The concept of exclusive OR is more common in the world of programming. In plain English, you can think of a sentence like this: “I’m either going to visit New York or San Francisco this summer”. Nothing prevents the speaker from visiting both, but the meaning is clearly that they plan to visit only one or the other. If they visit one or the other, the original statement is TRUE. If they visit neither or both, the original statement is FALSE.

### Example #1 - two values

In the example shown, the formula in D5, copied down, is: At each row, XOR only returns TRUE when B5 and C5 contain a single TRUE or equivalent value.

### Example #2 - more than two values

With more than 2 values, the behavior of XOR is a bit different. With three or more logicals, XOR only returns TRUE when the number of TRUE values is odd, as shown in the following example:

In this example, XOR is given a range with five values in a single argument instead of five separate arguments. The formula in G6 copied down is: The result is TRUE only when the number of TRUE values columns B through F is an odd number.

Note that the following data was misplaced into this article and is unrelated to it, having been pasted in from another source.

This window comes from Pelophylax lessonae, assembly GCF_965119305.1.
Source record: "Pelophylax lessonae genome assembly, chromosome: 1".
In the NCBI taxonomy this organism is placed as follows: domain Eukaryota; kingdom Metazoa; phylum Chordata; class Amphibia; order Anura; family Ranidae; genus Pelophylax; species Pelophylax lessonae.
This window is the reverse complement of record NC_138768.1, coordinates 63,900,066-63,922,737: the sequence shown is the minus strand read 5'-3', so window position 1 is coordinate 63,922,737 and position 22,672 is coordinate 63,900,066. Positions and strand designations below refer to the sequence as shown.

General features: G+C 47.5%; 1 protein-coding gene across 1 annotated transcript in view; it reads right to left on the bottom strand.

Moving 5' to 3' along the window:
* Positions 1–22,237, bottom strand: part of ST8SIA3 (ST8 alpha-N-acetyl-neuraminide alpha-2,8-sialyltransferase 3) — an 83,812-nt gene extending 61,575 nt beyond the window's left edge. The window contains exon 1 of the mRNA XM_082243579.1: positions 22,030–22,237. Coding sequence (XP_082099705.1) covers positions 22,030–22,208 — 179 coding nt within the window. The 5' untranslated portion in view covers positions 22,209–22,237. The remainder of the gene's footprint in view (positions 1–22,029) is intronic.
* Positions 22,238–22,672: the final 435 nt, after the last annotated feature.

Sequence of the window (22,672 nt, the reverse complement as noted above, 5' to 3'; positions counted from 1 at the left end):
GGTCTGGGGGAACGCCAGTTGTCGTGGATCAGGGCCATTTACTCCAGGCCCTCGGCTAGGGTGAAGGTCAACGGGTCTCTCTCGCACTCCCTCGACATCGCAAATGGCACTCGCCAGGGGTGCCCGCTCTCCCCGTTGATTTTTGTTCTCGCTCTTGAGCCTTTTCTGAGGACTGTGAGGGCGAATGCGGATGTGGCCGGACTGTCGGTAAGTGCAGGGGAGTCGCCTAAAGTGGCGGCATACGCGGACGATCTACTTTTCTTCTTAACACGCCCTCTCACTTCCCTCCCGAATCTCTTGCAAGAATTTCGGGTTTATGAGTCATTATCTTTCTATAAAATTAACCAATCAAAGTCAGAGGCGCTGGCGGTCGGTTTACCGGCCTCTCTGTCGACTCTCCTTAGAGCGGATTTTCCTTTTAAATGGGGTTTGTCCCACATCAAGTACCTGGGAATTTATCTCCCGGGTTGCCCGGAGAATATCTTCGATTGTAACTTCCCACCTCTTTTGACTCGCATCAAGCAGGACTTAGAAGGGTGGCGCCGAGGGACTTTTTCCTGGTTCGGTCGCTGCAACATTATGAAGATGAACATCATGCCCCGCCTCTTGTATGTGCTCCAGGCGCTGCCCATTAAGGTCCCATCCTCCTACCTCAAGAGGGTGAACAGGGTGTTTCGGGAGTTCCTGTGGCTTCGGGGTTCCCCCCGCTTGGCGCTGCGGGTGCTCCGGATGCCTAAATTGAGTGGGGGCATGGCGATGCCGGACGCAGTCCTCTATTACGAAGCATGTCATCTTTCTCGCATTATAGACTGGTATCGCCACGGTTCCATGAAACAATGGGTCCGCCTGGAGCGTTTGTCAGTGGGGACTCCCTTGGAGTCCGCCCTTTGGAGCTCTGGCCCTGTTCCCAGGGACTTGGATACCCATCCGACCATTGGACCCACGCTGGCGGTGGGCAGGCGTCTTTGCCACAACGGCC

### Notes

Logical arguments must evaluate to TRUE or FALSE, 1 or 0, or be references that contain logical values. XOR returns #VALUE! if no logical values are found. With more than two logicals, XOR returns TRUE when the number of TRUE logicals is odd, and FALSE if not. XOR was introduced in Excel 2013.

### Dave Bruns

Hi - I’m Dave Bruns, and I run Exceljet with my wife, Lisa. Our goal is to help you work faster in Excel. We create short videos, and clear examples of formulas, functions, pivot tables, conditional formatting, and charts.